How Will Autonomous Cars Change Driving Laws?

Ten years ago, people thought of driverless cars as something from a sci-fi film, but now they’re becoming a reality. So many car companies are developing their own autonomous vehicles and in the next few years, we may see them on roads everywhere. The introduction of driverless cars is going to change the way that we approach driving in so many different ways. A lot of people believe that owning your own car will be a thing of the past and you’ll simply call up a car to collect you when you need one. There will also be a lot of changes to the laws around driving but at the minute, it’s not quite clear what those changes are going to be. For now, we can only speculate and wait until legislation catches up with the technology. These are some of the ways that autonomous cars could change driving laws. 

Image From Pxhere


At the minute, everybody needs to pass a test before they’re legally allowed to drive a car. It’s important that you actually know how to operate a vehicle before you get behind the wheel of one on your own. As it stands, you still need a license to operate a driverless car because the law states that you have to have both hands on the wheel at all times so you’re ready to take manual control over the car if something goes wrong. That’s because the technology isn’t perfect yet and there have been quite a few accidents involving driverless cars. But what happens when the technology improves? Will we trust the car entirely and get rid of the manual controls, so people can use them without needing a license. This is a possibility, but it may be the case that people still need a license so they can operate the car in an emergency situation.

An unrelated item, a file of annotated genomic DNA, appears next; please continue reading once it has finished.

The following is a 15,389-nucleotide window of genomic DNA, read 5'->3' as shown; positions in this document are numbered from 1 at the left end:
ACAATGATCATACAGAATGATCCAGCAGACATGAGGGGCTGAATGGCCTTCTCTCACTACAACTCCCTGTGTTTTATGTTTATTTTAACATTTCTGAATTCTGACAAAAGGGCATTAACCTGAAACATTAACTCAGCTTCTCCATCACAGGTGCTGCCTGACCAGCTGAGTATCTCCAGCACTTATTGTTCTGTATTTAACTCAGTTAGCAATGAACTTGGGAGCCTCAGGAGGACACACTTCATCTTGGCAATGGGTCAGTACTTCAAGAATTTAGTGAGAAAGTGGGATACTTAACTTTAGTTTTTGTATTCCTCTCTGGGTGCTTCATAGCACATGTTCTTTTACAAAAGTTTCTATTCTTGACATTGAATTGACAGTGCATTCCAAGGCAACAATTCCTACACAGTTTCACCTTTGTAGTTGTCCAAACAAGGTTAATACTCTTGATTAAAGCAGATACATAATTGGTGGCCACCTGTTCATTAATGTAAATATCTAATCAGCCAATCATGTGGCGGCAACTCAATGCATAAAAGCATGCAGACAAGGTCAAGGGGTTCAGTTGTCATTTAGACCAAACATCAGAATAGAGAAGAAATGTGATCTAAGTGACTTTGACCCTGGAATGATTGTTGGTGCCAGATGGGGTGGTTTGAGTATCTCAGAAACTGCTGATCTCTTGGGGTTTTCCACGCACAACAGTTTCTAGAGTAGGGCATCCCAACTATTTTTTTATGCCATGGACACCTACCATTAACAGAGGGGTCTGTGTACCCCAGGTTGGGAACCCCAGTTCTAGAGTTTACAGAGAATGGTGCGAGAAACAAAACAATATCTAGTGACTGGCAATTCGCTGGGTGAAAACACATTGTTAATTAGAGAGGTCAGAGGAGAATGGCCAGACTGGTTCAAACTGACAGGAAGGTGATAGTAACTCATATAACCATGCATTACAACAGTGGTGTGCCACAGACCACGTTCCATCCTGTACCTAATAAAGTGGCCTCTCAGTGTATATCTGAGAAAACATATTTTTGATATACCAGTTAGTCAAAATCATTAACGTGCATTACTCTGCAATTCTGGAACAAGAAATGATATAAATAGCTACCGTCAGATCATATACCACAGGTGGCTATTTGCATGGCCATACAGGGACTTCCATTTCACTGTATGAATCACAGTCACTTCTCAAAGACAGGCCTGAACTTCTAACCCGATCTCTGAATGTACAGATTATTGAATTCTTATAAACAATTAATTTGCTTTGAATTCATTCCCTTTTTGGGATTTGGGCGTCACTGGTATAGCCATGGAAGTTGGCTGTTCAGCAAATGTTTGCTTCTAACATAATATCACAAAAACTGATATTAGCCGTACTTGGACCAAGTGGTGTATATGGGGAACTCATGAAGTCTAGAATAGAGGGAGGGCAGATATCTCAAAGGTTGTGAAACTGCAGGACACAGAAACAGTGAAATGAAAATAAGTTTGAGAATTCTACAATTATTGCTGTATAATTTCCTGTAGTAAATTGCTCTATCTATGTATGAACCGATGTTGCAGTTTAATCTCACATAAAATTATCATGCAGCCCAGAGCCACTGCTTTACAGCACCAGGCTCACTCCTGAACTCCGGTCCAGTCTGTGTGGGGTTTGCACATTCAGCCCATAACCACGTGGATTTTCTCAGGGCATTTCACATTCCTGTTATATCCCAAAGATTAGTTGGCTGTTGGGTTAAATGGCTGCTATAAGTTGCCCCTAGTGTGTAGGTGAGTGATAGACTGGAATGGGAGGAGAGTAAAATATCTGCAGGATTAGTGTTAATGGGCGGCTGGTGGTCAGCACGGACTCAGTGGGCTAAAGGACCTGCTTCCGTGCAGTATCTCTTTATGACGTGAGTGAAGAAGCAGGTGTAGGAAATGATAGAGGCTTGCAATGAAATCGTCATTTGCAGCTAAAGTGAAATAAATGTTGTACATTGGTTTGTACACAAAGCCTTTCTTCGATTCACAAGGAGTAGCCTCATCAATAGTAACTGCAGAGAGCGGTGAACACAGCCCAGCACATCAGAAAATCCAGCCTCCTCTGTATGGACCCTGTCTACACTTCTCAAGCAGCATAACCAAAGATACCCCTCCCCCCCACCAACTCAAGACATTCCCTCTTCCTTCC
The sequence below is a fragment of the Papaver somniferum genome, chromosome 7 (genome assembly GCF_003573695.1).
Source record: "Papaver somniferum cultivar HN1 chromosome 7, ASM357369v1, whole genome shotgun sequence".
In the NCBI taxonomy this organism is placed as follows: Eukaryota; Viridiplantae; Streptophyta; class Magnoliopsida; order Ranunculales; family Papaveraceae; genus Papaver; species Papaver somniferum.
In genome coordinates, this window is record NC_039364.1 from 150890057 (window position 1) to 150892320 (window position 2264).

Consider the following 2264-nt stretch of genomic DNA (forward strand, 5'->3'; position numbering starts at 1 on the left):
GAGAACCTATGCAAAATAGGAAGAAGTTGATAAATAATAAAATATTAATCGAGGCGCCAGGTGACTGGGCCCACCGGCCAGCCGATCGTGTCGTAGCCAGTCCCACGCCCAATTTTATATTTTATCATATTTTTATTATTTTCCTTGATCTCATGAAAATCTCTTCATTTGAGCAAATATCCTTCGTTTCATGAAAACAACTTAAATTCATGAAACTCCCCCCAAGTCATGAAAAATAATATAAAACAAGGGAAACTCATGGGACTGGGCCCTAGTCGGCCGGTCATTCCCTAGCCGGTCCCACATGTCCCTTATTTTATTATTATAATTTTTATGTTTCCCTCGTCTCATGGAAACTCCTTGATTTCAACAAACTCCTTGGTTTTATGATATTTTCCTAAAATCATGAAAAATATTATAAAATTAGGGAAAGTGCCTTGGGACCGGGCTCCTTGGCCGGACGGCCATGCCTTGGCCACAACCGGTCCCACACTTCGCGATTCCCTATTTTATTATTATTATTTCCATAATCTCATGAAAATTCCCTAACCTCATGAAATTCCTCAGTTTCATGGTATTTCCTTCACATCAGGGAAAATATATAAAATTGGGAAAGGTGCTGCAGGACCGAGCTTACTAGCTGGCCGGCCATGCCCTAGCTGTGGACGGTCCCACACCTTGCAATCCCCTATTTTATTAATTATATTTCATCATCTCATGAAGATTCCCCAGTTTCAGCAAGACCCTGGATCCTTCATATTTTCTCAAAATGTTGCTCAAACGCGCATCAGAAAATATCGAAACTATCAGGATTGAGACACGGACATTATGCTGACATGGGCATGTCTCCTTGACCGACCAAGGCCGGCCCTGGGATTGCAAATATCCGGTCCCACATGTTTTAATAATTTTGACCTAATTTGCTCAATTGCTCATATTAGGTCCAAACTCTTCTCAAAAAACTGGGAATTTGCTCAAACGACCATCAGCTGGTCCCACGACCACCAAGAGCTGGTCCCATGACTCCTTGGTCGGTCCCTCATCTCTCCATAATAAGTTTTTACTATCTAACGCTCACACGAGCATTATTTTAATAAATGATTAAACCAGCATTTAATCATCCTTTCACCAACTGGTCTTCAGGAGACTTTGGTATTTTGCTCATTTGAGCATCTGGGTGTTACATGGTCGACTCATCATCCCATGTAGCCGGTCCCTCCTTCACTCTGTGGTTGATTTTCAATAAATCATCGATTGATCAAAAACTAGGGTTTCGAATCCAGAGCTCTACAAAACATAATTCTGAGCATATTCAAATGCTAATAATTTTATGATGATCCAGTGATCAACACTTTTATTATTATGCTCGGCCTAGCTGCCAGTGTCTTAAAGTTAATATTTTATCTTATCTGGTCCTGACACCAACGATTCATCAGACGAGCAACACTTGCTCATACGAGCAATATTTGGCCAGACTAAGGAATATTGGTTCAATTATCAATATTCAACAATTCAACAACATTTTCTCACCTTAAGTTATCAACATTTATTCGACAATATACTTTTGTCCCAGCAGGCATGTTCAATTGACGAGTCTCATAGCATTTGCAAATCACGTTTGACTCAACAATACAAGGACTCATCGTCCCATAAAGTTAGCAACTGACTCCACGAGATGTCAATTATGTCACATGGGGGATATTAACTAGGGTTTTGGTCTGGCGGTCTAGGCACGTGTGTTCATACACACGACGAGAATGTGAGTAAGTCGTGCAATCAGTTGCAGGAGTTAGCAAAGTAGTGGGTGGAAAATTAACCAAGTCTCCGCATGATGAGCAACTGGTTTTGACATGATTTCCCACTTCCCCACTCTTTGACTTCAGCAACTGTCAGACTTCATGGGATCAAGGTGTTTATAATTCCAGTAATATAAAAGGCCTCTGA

If you’re involved in a car accident, you can usually work out who is to blame. At some point, one of the drivers involved will have made some kind of mistake, so they can be held accountable. If somebody causes an accident, you can hire a car wreck lawyer and make a claim against them. But who is to blame in an accident between two driverless cars? If the technology works as it should, accidents shouldn’t happen at all. However, there is always the chance of malfunctions and in that case, is the owner of the car that malfunctioned to blame even though they had no control over it? This is surely going to be one of the trickiest legal issues around driverless cars. 


Insurance is another big issue because if people don’t own their own cars, do they need to get insurance? If things go the way that people are predicting and fleet owners operate all of the cars, it is likely that they will be the ones that need to insure all of the vehicles while the people that are using them don’t need to worry. Insurance rates are also likely to drop significantly because the number of accidents will be massively reduced once you take human error out of the equation. 

There is no telling exactly how the laws around driving will change, but these are some of the biggest questions that need to be answered as driverless cars become more common.  


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